After lunch, we walked up the road and added Andean Guan and Hooded Mountain-Tanager. Both Chestnut and Bay Antpitta were heard, but could not be lured into view.
Julio picked us up, and we drove to the dry side of the tunnel towards Huanuco to search for good Brown-flanked Tanager habitat. The bird was located in some 10 minutes after the stop and we got decent views. Also the small hummingbird Mountain Velvetbreast here.
Birding the dry slope of Carpish mountains.
Continuing to Huanoco we made a short stop along the road in dry habitat adding Peruvian Pygmy-Owl, Peruvian Meadowlark, White-bellied Hummingbird and Fasciated Wren, but alas not Chestnut-backed Inca-Finch, which was one of the birds that Scott really wanted to see, since he is setting up a project together with one of his students to study the Inca-Finches of Peru.
Back in Huanuco, I managed to squeeze in a run before dinner.
A confirmed trip to Satipo road and Carpish is set for May 19. There is also a short trip to Carpish that we run on request.
Controversial topic being discussed. Scientific Collecting of birds.
We had interesting discussions about collecting. A couple of weeks ago, there was a post on the Peruvian listserver Incaspiza that I manage about a student that studies birds present in tombs from the Sican culture at Tucume, Batan Grande and Sican. He wanted to set up a bird collection for reference to archeology research. I won’t get into details, as it became a debate that was somewhat heated. If you ever seen any such debate in the past, you know what I mean. However, as pro-collecting advocate in general (as long as the ethics follows rigurous protocoll), I was very surprised to learn that:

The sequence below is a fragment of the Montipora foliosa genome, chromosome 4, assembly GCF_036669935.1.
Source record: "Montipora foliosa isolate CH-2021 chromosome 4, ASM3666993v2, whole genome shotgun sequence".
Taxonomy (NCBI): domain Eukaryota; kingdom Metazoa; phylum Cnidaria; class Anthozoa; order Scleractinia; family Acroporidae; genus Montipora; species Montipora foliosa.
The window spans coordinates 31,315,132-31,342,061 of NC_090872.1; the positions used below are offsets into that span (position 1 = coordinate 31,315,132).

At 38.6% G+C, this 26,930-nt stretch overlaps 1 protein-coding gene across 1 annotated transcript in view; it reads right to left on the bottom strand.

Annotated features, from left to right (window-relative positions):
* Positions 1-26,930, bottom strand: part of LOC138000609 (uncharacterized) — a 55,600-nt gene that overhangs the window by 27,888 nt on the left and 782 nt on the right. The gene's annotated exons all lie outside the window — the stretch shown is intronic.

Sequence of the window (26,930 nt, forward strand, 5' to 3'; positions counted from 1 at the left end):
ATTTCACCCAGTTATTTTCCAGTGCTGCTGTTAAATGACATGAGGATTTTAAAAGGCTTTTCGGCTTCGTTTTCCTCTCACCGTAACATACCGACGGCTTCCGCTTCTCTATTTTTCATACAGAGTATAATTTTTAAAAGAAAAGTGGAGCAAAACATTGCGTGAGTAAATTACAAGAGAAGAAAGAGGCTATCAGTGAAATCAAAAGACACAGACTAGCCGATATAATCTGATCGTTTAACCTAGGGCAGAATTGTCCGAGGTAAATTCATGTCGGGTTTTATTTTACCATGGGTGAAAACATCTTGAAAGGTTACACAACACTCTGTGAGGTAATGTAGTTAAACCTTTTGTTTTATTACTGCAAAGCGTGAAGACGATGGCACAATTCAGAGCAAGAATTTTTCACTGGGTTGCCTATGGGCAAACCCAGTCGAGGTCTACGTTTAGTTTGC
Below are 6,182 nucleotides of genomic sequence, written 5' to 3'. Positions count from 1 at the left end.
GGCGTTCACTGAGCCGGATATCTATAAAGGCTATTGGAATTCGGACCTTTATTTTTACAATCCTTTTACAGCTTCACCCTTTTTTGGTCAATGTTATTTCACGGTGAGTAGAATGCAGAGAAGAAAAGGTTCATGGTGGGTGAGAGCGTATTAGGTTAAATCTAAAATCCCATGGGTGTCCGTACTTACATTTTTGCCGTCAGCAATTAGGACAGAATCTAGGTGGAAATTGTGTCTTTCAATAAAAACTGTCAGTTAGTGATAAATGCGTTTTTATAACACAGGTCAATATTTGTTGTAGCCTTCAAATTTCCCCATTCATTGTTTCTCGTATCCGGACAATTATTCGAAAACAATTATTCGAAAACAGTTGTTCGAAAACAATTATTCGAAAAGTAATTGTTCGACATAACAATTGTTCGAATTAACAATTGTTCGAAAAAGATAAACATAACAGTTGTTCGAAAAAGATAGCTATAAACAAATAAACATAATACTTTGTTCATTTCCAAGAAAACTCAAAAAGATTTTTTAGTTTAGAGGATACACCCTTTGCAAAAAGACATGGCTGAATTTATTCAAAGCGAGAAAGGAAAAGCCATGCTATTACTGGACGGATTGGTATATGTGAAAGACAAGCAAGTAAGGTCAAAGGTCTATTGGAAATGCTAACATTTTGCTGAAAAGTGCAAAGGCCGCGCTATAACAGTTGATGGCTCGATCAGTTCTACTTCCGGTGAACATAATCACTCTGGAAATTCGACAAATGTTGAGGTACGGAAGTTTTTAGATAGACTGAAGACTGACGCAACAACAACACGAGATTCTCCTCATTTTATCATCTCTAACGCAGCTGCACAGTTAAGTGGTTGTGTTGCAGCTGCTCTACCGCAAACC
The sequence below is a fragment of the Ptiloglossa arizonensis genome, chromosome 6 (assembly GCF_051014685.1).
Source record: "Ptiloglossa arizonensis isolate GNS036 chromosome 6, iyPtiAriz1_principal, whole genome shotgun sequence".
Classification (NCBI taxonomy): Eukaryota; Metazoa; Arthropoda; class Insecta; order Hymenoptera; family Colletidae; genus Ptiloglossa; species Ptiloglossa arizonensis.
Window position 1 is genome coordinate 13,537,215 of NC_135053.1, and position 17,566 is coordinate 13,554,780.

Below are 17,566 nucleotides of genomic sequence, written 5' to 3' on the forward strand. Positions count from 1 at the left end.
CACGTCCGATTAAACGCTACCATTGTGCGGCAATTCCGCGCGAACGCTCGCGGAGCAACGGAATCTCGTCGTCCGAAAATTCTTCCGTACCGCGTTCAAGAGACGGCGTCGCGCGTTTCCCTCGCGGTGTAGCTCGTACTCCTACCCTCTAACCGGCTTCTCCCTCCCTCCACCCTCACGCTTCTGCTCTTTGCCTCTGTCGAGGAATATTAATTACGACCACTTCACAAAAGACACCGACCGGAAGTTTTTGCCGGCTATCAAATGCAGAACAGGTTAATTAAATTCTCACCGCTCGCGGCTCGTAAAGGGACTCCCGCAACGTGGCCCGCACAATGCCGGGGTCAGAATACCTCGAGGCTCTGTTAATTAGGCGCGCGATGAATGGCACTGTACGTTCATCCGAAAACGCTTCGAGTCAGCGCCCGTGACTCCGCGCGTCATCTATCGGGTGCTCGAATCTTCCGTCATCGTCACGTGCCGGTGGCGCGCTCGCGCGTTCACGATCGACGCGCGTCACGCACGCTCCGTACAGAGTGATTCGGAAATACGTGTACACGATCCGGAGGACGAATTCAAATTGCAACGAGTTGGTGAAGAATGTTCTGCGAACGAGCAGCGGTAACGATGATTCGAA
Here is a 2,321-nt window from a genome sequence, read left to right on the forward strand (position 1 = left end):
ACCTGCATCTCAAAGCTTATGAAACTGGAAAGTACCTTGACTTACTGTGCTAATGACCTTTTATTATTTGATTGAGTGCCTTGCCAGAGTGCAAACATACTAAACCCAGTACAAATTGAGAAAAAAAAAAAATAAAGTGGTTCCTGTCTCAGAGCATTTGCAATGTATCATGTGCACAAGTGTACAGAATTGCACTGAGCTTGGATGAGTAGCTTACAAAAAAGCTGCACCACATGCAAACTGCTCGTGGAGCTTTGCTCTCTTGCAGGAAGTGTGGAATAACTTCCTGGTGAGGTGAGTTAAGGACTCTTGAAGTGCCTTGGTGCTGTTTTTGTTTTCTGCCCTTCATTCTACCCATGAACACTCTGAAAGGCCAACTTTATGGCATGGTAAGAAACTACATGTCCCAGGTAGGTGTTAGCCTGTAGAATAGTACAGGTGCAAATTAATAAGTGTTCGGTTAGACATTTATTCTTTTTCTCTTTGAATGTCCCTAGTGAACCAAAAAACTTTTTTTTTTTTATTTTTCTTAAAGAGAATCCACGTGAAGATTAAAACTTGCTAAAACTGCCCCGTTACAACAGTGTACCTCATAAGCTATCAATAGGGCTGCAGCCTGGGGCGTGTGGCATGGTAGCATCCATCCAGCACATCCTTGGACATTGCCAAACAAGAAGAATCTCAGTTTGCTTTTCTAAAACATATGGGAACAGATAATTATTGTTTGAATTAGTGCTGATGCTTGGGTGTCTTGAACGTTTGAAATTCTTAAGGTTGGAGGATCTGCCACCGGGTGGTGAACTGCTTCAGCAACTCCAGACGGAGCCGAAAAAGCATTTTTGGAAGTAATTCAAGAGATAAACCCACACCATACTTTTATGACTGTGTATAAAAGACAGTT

a: How come this field (archeology and birds) has not been developed yet by Museo de Historia Natural de Javier Prado, Universidad de San Marcos, that has the largest collection of birds in Peru.
b: There is no bone/skeleton collection in Peru as yet!
This was the background to the conversation and discussions the birding party from Florida University of Gainesville and University of Lund, Sweden. All in this party see the value of continued collecting to learn more about various aspects of ornithology. As the discussion went on we all agreed that not always do scientific collecting follow high standards of ethics discussed in a series excellent papers.